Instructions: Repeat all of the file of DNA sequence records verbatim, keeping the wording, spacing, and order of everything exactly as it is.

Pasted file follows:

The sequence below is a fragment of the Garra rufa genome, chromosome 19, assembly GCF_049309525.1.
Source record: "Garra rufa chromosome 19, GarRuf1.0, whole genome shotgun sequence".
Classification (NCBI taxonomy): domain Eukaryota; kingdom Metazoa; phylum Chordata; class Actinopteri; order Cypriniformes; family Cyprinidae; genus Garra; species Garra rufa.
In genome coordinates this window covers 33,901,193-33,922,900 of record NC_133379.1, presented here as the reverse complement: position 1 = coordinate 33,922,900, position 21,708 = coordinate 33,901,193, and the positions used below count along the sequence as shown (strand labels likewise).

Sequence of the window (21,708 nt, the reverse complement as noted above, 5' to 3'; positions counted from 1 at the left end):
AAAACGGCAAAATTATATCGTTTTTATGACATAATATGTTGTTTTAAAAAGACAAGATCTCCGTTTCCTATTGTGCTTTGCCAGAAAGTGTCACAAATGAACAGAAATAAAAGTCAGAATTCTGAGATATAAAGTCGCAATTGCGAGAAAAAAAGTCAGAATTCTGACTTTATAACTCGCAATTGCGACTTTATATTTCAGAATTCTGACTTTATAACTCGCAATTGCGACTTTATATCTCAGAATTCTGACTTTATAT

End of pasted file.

The sequence below is a fragment of the Garra rufa genome, chromosome 19, assembly GCF_049309525.1.
Source record: "Garra rufa chromosome 19, GarRuf1.0, whole genome shotgun sequence".
Classification (NCBI taxonomy): domain Eukaryota; kingdom Metazoa; phylum Chordata; class Actinopteri; order Cypriniformes; family Cyprinidae; genus Garra; species Garra rufa.
In genome coordinates this window covers 33,901,193-33,922,900 of record NC_133379.1, presented here as the reverse complement: position 1 = coordinate 33,922,900, position 21,708 = coordinate 33,901,193, and the positions used below count along the sequence as shown (strand labels likewise).

Sequence of the window (21,708 nt, the reverse complement as noted above, 5' to 3'; positions counted from 1 at the left end):
AAAACGGCAAAATTATATCGTTTTTATGACATAATATGTTGTTTTAAAAAGACAAGATCTCCGTTTCCTATTGTGCTTTGCCAGAAAGTGTCACAAATGAACAGAAATAAAAGTCAGAATTCTGAGATATAAAGTCGCAATTGCGAGAAAAAAAGTCAGAATTCTGACTTTATAACTCGCAATTGCGACTTTATATTTCAGAATTCTGACTTTATAACTCGCAATTGCGACTTTATATCTCAGAATTCTGACTTTATAT